Failure to Provide Specimen Case Study

13 December 2017

The Client

The client was a 30-year-old male, father of two and main breadwinner within his household (his partner worked p/t and looked after their 2 young kids, one of whom is 18month old).
He had a small business which he had only recently started this year, which did subcontract works for BAE systems, and employed a team of 4 people

The Charge

s.6 RTA- failure to provide roadside preliminary breath test, and
s.7 RTA failure to provide specimen at station

The facts

An anonymous tip-off was sent to police that there was a drunk driver in a carpark in Barrhead who had crashed his car and it was lying abandoned on the pavement. When the police arrived they found the accused in the driver’s seat, engine running, and an empty bottle of alcohol in the back seat. The accused contended that his friends had left the containers there subsequently, and he was moving his car as his tyre had burst… the police believing the client to have been driving whilst under the influence of alcohol required to provide a specimen at the roadside… which the client attempted but was unsuccessful. The police took him back to the station and asked him to provide a further specimen, which he did not take, and he was subsequently cautioned and charged, and held in custody to appear in court on the Monday morning…

The Approach

The client contended that had made significant attempt to provide at the roadside, and it appeared that the police did not know what they were doing it seemed in relation to the equipment that required to be used. ION addition to this, when he got back to the station he had not been warned about the consequences of failing to refuse a breath specimen at the police station. He simply believed that the police did not know what they were doing, and upon challenging them about this they simply cautioned him and charged him, without affording him a reasonable opportunity to provide a specimen or warn him as to the consequences for failing to provide. Many clients will often say this, and it is very difficult to prove that the client had made significant attempts at the roadside.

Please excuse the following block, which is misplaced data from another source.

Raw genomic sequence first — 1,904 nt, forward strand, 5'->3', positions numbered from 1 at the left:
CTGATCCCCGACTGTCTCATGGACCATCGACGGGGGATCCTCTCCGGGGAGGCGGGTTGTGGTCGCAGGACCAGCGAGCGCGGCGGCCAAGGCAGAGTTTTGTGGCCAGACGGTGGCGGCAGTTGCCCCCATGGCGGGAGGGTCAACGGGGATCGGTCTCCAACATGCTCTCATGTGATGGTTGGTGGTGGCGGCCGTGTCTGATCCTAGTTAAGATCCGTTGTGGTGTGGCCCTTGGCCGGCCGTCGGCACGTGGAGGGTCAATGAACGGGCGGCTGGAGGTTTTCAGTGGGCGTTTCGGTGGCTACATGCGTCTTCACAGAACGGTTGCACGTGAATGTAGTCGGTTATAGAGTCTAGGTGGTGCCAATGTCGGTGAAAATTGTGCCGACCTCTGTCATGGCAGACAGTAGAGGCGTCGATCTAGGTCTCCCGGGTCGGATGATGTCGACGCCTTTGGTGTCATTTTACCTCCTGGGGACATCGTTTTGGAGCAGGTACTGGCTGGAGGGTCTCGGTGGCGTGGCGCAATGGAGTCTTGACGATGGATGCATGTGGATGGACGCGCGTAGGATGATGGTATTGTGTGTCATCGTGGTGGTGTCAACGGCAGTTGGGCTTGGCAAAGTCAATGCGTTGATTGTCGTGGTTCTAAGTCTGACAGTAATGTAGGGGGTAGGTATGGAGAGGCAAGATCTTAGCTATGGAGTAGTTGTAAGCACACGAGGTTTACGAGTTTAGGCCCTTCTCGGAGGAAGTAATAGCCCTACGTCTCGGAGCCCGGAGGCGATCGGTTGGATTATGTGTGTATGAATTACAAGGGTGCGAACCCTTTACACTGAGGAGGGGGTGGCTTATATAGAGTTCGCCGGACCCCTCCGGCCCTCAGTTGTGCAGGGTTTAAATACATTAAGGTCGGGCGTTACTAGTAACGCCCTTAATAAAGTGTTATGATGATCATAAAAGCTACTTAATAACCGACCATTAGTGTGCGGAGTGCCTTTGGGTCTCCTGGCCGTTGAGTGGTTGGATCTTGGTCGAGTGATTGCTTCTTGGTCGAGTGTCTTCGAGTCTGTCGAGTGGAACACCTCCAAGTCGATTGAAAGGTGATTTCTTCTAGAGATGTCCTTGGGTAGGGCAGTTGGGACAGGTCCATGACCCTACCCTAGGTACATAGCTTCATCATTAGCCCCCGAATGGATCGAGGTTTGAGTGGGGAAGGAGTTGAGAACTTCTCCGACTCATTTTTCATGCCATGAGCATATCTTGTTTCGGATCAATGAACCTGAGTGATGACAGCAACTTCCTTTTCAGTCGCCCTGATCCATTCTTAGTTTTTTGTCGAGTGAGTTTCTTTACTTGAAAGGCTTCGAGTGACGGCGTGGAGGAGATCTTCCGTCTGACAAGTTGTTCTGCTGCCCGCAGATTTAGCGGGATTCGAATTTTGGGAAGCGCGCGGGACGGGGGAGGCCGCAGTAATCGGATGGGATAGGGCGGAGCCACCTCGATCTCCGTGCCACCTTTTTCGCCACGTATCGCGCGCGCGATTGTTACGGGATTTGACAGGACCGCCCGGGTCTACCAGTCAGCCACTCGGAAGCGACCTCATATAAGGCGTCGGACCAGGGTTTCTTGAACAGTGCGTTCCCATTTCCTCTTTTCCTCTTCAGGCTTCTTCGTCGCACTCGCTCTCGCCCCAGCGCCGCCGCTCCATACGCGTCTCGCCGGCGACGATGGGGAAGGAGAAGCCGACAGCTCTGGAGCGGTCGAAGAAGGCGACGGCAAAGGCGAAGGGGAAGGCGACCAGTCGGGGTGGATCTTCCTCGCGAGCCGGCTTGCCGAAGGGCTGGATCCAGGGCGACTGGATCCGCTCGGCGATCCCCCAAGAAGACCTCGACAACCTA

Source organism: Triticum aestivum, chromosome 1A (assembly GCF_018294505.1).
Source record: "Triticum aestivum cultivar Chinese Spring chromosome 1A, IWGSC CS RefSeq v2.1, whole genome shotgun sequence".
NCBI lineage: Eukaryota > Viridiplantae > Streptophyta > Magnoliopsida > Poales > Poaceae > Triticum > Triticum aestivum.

Importantly, in this case, we ascertained that the officer who led the enquiry was a probationary officer within their first 6 months of service, suggesting that their inexperience may indeed by an important factor to consider. In instances like this, there are police procedures which are carried out so as to ensure police provide all the relevant statutory warning and comply with all issues of fairness to the accessed when taking a sample. Upon further investigation, it appears this was not done, and the station procedure was not completed, despite the officers detailing in their statements that it was.

The failure to carry out this important station procedure combined with the relative inexperience of the officer meant that there were serious doubts raised as to whether sufficient warning was given to the client. When this was brought to the attention of the Procurator Fiscal, it was agreed that the PF would further precognose the officer in the presence of the defence solicitor… during which time it quickly became apparent to the crown that they had a difficulty with their case. The PF decided to drop the charges against the accused

The Outcome

The client was looking at losing licence for 1 year min. The client has kept their licence, and his business and family home….. all of which would have been a problem had he lost his licence.

The client has initially been dubious as to whether to challenge police, as he thought the court would never take his side in all of it. And with Christmas coming up and monies tight, then it seemed like a large outlay for little chance of success… he is glad now he paid for an expert.
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The feedback
Client delighted. To say the least.

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